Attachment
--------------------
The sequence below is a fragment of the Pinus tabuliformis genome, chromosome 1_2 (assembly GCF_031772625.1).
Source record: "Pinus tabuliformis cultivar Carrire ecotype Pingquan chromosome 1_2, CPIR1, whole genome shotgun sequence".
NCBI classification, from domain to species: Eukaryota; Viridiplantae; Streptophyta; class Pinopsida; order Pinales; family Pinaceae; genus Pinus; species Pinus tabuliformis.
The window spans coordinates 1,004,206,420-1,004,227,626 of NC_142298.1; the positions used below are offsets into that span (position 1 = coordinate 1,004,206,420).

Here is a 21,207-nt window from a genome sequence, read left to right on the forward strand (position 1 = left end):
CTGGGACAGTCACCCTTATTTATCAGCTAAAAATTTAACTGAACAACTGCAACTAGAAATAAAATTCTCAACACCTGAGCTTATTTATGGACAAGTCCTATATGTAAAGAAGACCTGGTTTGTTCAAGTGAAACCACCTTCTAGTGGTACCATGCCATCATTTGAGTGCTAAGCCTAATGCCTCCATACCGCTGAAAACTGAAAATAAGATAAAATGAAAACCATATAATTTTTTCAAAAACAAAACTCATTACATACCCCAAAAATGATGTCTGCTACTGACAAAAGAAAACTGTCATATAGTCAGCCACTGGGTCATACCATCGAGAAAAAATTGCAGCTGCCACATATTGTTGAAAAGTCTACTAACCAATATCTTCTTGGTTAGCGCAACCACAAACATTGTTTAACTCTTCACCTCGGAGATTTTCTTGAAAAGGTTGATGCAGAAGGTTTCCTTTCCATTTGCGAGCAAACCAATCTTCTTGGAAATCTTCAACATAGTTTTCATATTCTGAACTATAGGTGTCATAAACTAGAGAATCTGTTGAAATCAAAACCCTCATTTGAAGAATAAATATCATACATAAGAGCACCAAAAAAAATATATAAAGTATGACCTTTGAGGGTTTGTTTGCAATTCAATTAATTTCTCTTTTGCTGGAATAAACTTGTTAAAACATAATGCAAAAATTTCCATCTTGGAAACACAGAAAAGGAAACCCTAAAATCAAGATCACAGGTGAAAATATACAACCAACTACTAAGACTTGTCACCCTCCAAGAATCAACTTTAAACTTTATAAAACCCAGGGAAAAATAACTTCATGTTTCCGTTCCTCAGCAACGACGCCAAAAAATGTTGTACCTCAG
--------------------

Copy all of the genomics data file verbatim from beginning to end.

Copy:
The sequence below is a fragment of the Pinus tabuliformis genome, chromosome 1_2 (assembly GCF_031772625.1).
Source record: "Pinus tabuliformis cultivar Carrire ecotype Pingquan chromosome 1_2, CPIR1, whole genome shotgun sequence".
NCBI classification, from domain to species: Eukaryota; Viridiplantae; Streptophyta; class Pinopsida; order Pinales; family Pinaceae; genus Pinus; species Pinus tabuliformis.
The window spans coordinates 1,004,206,420-1,004,227,626 of NC_142298.1; the positions used below are offsets into that span (position 1 = coordinate 1,004,206,420).

Here is a 21,207-nt window from a genome sequence, read left to right on the forward strand (position 1 = left end):
CTGGGACAGTCACCCTTATTTATCAGCTAAAAATTTAACTGAACAACTGCAACTAGAAATAAAATTCTCAACACCTGAGCTTATTTATGGACAAGTCCTATATGTAAAGAAGACCTGGTTTGTTCAAGTGAAACCACCTTCTAGTGGTACCATGCCATCATTTGAGTGCTAAGCCTAATGCCTCCATACCGCTGAAAACTGAAAATAAGATAAAATGAAAACCATATAATTTTTTCAAAAACAAAACTCATTACATACCCCAAAAATGATGTCTGCTACTGACAAAAGAAAACTGTCATATAGTCAGCCACTGGGTCATACCATCGAGAAAAAATTGCAGCTGCCACATATTGTTGAAAAGTCTACTAACCAATATCTTCTTGGTTAGCGCAACCACAAACATTGTTTAACTCTTCACCTCGGAGATTTTCTTGAAAAGGTTGATGCAGAAGGTTTCCTTTCCATTTGCGAGCAAACCAATCTTCTTGGAAATCTTCAACATAGTTTTCATATTCTGAACTATAGGTGTCATAAACTAGAGAATCTGTTGAAATCAAAACCCTCATTTGAAGAATAAATATCATACATAAGAGCACCAAAAAAAATATATAAAGTATGACCTTTGAGGGTTTGTTTGCAATTCAATTAATTTCTCTTTTGCTGGAATAAACTTGTTAAAACATAATGCAAAAATTTCCATCTTGGAAACACAGAAAAGGAAACCCTAAAATCAAGATCACAGGTGAAAATATACAACCAACTACTAAGACTTGTCACCCTCCAAGAATCAACTTTAAACTTTATAAAACCCAGGGAAAAATAACTTCATGTTTCCGTTCCTCAGCAACGACGCCAAAAAATGTTGTACCTCAG